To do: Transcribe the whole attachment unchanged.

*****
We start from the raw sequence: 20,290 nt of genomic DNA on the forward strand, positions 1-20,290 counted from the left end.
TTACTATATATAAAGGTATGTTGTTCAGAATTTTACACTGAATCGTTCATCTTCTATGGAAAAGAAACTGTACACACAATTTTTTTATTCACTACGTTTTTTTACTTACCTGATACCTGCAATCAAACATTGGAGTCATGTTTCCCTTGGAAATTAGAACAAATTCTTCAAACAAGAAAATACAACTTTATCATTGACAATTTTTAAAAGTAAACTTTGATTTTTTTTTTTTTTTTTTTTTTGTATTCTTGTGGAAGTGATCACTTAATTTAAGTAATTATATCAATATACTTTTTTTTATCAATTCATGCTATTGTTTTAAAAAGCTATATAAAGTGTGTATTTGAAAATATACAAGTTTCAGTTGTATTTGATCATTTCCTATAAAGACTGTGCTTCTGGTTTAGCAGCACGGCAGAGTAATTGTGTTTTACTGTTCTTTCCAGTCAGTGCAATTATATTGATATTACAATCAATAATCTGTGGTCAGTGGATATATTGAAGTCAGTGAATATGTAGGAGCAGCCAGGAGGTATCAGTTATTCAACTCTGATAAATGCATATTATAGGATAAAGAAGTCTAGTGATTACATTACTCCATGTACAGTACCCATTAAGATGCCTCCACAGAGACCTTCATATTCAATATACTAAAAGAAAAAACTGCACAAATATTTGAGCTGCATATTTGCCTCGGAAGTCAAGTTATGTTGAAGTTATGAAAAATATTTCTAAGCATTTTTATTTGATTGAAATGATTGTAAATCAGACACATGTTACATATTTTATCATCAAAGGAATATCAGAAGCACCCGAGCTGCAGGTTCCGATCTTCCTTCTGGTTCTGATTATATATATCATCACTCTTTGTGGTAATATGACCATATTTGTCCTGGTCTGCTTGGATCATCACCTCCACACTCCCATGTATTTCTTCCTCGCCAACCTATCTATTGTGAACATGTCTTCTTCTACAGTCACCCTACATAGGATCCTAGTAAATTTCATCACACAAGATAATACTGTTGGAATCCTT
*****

We start from the raw sequence: 20,290 nt of genomic DNA on the forward strand, positions 1-20,290 counted from the left end.
TTACTATATATAAAGGTATGTTGTTCAGAATTTTACACTGAATCGTTCATCTTCTATGGAAAAGAAACTGTACACACAATTTTTTTATTCACTACGTTTTTTTACTTACCTGATACCTGCAATCAAACATTGGAGTCATGTTTCCCTTGGAAATTAGAACAAATTCTTCAAACAAGAAAATACAACTTTATCATTGACAATTTTTAAAAGTAAACTTTGATTTTTTTTTTTTTTTTTTTTTTGTATTCTTGTGGAAGTGATCACTTAATTTAAGTAATTATATCAATATACTTTTTTTTATCAATTCATGCTATTGTTTTAAAAAGCTATATAAAGTGTGTATTTGAAAATATACAAGTTTCAGTTGTATTTGATCATTTCCTATAAAGACTGTGCTTCTGGTTTAGCAGCACGGCAGAGTAATTGTGTTTTACTGTTCTTTCCAGTCAGTGCAATTATATTGATATTACAATCAATAATCTGTGGTCAGTGGATATATTGAAGTCAGTGAATATGTAGGAGCAGCCAGGAGGTATCAGTTATTCAACTCTGATAAATGCATATTATAGGATAAAGAAGTCTAGTGATTACATTACTCCATGTACAGTACCCATTAAGATGCCTCCACAGAGACCTTCATATTCAATATACTAAAAGAAAAAACTGCACAAATATTTGAGCTGCATATTTGCCTCGGAAGTCAAGTTATGTTGAAGTTATGAAAAATATTTCTAAGCATTTTTATTTGATTGAAATGATTGTAAATCAGACACATGTTACATATTTTATCATCAAAGGAATATCAGAAGCACCCGAGCTGCAGGTTCCGATCTTCCTTCTGGTTCTGATTATATATATCATCACTCTTTGTGGTAATATGACCATATTTGTCCTGGTCTGCTTGGATCATCACCTCCACACTCCCATGTATTTCTTCCTCGCCAACCTATCTATTGTGAACATGTCTTCTTCTACAGTCACCCTACATAGGATCCTAGTAAATTTCATCACACAAGATAATACTGTTGGAATCCTT